This book appeared on my reading list for English this semester, and it has been such a long time since I read it, I decided to reread it – something I don’t do very often these days. So, yes, this is the first reread on this blog, and there will probably be a few more before the year is out. I remember referencing The Secret River a lot when I reviewed The Lieutenant, so we’ll see how those comments match up now.
In England, William Thornhill is a man condemned to death. Waiting to be hanged for a petty crime, he is saved by his wife, and the two of them, with their young son, are shipped out to the fledgling colony of New South Wales. When they arrive, William is caught up in the beauty of the land, and decides to move his growing family to the Hawkesbury to make a living. When local Aboriginal tribes cause them problems, however, everything starts going horribly wrong.
I remember loving this book the first time I read it – about two and a half years ago. I was expecting it to be overrated, considering the hype around it at the time, but I do remember loving it a lot. Is that love still there? I think maybe not as much as before. Reading this in the context of the work I’m doing at university about Aboriginal perspectives in literature, I can’t help but feel this book fails to realise it at all. What it does do brilliantly, though, is create a character you sympathise with totally, understand perfectly his motives for doing what he is doing, and by the end of the novel, you just want him to be happy. William’s history in London and the way he was treated by society there gives him the impetus to want to be an independent person when he comes to New South Wales but, of course, there are other people already there.
Other than this excellent central character, Grenville gives us a plot that unfolds perfectly. To be fair, the beginning is very slow, and I personally found the first two parts, set in London, to be pretty uneventful and stock-standard historical novel fare. It does, however, make sense in the course of the novel for her to go this far back to explain what happens later. The book really kicks off, though, in the later parts, where William is desperately trying to keep his sanity, family and new farm under control, along with the threat (real or imagined) of Aboriginals, and the craziness of the other people that live on the river. The psychological games between the two sides of this story grow and grow in complexity, until everything comes crashing down. Grenville devotes an entire section to the confrontation between the settlers and the Aboriginals, and it, more than anything else, is the reason you should read this book. It’s so beautifully done, you feel sorry for everyone. This gives the ending a sense of uneasiness, of incompleteness – while William has ‘won’, and becomes a successful settler, he is haunted by what he has done, and there is this sense of deep unhappiness. William himself realises that he can never be truly connected to this land as the original owners were.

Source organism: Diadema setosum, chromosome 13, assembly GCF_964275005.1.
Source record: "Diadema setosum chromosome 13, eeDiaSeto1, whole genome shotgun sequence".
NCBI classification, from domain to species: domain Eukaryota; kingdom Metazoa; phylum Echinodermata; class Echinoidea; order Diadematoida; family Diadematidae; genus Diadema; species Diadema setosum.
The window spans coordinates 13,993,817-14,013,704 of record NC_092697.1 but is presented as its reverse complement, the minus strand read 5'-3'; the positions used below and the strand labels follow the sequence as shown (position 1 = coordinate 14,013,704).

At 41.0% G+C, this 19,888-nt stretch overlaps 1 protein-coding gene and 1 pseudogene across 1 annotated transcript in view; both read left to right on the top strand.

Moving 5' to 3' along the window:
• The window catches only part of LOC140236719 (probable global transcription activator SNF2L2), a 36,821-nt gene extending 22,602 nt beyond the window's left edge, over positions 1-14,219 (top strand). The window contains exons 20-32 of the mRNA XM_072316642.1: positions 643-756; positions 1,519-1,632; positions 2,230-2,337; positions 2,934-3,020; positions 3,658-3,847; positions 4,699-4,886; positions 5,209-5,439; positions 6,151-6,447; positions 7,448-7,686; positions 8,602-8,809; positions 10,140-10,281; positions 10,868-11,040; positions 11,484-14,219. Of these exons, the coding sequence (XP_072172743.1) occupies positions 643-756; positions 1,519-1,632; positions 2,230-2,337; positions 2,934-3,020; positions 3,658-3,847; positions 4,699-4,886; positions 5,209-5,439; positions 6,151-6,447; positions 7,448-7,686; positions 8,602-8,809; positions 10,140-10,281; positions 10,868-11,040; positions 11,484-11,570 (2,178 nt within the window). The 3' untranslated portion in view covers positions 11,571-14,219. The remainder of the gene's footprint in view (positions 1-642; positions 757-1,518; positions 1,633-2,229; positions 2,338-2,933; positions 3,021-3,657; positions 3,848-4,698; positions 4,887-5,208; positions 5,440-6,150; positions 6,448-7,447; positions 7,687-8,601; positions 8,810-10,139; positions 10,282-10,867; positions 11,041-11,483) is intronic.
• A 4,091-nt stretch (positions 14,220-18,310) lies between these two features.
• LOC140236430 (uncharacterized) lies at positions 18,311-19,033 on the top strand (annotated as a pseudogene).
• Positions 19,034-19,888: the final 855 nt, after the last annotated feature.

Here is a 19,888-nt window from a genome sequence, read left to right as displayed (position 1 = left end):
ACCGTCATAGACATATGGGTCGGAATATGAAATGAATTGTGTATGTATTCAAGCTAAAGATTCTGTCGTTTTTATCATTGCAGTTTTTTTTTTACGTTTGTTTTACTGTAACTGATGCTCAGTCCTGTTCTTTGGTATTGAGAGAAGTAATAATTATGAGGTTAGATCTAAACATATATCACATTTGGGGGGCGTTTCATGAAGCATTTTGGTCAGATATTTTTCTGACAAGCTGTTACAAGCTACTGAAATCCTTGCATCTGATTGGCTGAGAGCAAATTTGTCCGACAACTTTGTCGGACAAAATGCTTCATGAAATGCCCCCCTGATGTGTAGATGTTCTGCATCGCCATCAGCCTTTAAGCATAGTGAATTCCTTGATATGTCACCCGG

Kate Grenville has come under fire for grafting 21st century sensibilities onto her characters in this novel. I’d just like to dispel that myth now. While Thornhill is perhaps more likely to question whether or not the extermination of an entire race is necessary, he still participates fully in the eventual acts, and the end of the novel places him firmly in the ‘killer’ camp.
Questions, also, of this novel providing justification for the genocide of the Australian Aboriginals are, however, more tricky. Certainly this book provides us with a sympathetic white main character, without providing balance on the other side. But perhaps that’s the whole point of the novel – there was never any chance for dialogue between the two sides. It was always a matter of the settlers inducing violence, it was a just a question of when it would start to happen. And with Thornhill, the pressure from the people around him (who are also very nicely drawn, and are perhaps your more typical white settlers of the time) to act in response to what is going on meant that he was always going to be murdering. This, more than anything, is, I think, what this book is about.
So, yes, this book is still almost as good as I remember it. It certainly made some waves at the time, and hopefully will continue to do so. Definitely a future Australian classic.